Preventing and Controlling NCDs: Ghana needs to do more

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Though Ghana has done a lot towards achieving the Goal of controlling and preventing Non Communicable Diseases (NCDs), much more efforts are needed to scale up the interventions to achieve goal three of the Sustainable Development Goals (SDG3). The goal tackles Good Health and Well-being to reduce the burden of NCDs by 30% by the year 2030. This is according to the Head of Disease Control and Prevention Department of the Ghana Health Service (GHS) Dr. Kyei-Faried.

He said in terms of Regulatory and Legislative Policies, an Alcohol Policy has been developed and measures put in place to check drink-driving. Also, there has been education on health, social and economic consequences of alcohol misuse, among others. These steps he however stated are not enough to the target.

He said the Ministry of Health (MoH) and its stakeholders are currently advocating for the issuance of administrative orders to ban alcohol industry sponsorship of sporting, music and other entertainment events in Ghana, as well as to regulate the labelling and warning on alcohol products, while enforce existing laws on sale and purchase of alcoholic products to and by minors, advocate for the Ministry of Health (MOH) to ban advertisement of alcohol at any time that is likely to be viewed by young people.

Dr. Kyei Farried was speaking at a recently held National High Level Meeting on NCDs in Accra. It was organized by the Ghana NCD Alliance with support from the Framework Convention Alliance, Norwegian Cancer Society and NCD Alliance.

The National Coordinator of the Ghana NCD Alliance, Labram Masawudu Musah, said though some NCDs cannot be avoided, much of the global NCD burden can be prevented by addressing the four main modifiable risk factors of tobacco use, unhealthy diet, physical inactivity, and harmful use of alcohol and making the places we live in ones that promote health.

He called for a national investment in NCD prevention and control as it will not only improve health and save lives but will improve the country’s economic productivity as well.

“We need to improve workforce participation and productivity, limit the financial burden of unexpected health costs from NCDs on individuals and families, investment is particularly important in low- and lower-middle-income countries, where the NCD burden continues to rise, and health systems are less resilient,” he stated.

The Chairman of the Inter-Ministerial Committee for the Implementation of SDGs in Ghana, Prof. George Gyan Baffour, who is also the Minister for Planning, said chronic NCDs including hypertension, diabetes and cancers are not only public health problems but also developmental challenges that have major social and financial implications on the affected individuals, as well as the society and the government.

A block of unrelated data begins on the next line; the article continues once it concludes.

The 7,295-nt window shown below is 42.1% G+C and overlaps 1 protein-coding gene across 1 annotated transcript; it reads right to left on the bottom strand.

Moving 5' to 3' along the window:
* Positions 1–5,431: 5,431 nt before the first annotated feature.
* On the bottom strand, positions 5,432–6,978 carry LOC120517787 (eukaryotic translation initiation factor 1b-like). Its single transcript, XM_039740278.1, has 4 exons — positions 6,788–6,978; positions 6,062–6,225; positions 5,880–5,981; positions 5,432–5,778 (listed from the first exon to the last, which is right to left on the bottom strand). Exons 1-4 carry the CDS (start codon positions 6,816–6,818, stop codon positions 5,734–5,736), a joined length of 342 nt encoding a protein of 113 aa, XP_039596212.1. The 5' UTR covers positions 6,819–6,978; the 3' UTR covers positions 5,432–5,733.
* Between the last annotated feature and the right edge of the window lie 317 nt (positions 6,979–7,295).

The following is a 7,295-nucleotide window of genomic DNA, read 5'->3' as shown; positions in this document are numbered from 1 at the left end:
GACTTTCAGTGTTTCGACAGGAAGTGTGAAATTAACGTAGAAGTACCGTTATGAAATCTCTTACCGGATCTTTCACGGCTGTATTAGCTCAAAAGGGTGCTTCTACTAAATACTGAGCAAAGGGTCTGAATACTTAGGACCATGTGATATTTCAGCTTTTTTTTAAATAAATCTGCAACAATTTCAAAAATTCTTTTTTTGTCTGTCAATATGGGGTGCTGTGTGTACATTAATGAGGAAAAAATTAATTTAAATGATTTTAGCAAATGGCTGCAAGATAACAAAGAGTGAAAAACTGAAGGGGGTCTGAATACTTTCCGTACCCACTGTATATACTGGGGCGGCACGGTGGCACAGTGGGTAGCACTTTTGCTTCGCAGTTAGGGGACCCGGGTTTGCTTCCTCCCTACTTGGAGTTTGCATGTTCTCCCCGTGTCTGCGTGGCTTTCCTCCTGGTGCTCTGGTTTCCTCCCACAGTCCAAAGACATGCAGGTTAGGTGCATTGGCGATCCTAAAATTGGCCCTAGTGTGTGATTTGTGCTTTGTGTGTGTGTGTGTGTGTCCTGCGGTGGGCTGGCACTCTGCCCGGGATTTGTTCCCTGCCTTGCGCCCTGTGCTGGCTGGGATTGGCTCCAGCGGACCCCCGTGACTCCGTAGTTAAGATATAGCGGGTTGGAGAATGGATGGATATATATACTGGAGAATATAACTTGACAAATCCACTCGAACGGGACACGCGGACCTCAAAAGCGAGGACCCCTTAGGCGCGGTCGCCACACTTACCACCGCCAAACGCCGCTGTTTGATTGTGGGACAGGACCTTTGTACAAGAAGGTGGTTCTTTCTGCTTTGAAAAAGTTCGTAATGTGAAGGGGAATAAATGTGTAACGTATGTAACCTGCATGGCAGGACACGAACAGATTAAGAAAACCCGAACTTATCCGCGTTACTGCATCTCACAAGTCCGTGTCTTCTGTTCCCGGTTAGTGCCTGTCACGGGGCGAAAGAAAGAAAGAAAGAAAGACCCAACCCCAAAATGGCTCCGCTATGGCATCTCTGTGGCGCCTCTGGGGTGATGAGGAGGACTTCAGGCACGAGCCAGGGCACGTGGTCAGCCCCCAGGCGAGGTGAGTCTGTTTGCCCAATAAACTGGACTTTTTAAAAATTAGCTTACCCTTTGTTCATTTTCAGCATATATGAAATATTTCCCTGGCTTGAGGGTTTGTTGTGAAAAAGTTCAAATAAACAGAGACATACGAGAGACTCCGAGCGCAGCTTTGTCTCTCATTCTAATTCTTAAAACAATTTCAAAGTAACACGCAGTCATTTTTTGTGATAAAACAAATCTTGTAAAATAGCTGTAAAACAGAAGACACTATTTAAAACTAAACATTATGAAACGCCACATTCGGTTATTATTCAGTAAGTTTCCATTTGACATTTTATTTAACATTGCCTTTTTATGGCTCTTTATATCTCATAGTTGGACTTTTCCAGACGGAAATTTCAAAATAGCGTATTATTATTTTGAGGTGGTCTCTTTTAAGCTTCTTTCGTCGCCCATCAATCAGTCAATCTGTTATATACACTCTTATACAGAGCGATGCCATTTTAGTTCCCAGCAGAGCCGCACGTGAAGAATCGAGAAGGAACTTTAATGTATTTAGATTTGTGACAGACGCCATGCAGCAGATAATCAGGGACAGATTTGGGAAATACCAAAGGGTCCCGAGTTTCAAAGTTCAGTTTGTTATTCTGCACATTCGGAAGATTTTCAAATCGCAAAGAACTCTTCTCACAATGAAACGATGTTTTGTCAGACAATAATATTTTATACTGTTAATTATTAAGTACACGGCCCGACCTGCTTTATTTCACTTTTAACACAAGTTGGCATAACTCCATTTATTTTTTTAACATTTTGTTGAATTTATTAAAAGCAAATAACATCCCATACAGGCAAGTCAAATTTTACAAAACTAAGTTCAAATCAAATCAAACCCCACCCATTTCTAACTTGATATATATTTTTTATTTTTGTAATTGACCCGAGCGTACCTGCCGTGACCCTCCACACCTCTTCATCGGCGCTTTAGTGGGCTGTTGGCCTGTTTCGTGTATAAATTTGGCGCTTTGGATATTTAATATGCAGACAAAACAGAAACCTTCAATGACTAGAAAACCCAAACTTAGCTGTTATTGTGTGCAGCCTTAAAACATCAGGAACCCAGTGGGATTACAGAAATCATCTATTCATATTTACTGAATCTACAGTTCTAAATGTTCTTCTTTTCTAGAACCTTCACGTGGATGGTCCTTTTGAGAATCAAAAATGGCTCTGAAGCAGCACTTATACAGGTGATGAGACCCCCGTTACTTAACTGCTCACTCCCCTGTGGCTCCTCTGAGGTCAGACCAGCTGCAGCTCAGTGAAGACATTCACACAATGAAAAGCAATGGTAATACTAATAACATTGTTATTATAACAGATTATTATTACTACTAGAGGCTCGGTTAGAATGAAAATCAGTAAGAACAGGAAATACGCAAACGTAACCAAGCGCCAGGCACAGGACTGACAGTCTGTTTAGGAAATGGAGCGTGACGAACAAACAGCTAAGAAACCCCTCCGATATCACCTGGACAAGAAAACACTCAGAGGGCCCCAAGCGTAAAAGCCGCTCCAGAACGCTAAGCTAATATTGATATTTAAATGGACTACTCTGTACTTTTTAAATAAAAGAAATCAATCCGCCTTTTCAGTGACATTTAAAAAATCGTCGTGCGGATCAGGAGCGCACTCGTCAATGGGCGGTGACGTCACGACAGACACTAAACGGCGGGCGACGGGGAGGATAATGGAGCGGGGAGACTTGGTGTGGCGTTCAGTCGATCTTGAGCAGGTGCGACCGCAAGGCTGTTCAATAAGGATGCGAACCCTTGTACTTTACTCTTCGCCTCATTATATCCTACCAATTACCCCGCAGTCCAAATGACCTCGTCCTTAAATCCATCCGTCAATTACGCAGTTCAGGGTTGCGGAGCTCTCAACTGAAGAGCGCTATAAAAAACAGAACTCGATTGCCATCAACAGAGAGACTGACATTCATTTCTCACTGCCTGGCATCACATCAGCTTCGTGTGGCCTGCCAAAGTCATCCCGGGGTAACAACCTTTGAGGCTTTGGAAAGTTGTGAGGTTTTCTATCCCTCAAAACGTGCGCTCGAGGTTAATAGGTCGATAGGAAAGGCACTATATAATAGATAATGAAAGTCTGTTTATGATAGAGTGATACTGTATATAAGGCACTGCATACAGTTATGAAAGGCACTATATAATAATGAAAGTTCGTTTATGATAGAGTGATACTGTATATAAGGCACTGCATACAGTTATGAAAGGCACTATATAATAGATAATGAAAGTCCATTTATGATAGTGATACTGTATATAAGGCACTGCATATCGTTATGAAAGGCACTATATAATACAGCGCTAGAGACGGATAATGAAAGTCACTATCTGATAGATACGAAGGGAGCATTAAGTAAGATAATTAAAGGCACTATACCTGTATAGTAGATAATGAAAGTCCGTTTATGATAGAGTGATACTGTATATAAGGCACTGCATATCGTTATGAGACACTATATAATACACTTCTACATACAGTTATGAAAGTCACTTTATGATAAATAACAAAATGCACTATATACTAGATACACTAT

“The rising prevalence of NCDs in the country in the last few decades, coupled with rapid urbanization of the country to changing vitals, including poor diet and the relatively weak health systems, make confronting NCDs a multifaceted challenge,” he stated.

He assured the gathering that the outcome of the meeting would be documented to inform the policy direction of the country on NCDs moving forward.

The Ghana NCD Alliance is a network of Non-Governmental Organizations (NGOs) with the mission of becoming a leading organization contributing to reducing NCD related deaths and disabilities through health promotion, proper coordination, health system strengthening and improving the quality of lives of people living with NCDs in Ghana.

Its formation was necessitated by the rising health burden associated with NCDs in Ghana and the world over. NCDs are the leading causes of deaths and disabilities responsible for about 39.5 million deaths annually.

The National High Level Meeting on NCDs was aimed at exposing the challenges and progress that Ghana is making to address the NCD burden. It was an avenue for the identification of specific set of priorities within the overall NCD agenda with a view to implementing effective national responses for the prevention and control of NCDs, including achieving universal health coverage.

The World Health Organization (WHO)’s 2017 NCDs Progress Monitor, estimates that, in Ghana NCDs are responsible for about 101,000 deaths. NCDs are the leading causes of deaths and disabilities, and responsible for 39.5 million deaths annually. It accounts for nearly 2/3 of all global deaths and the poorest and most vulnerable populations are the hardest hit.

Source: Jeorge Wilson Kingson ||


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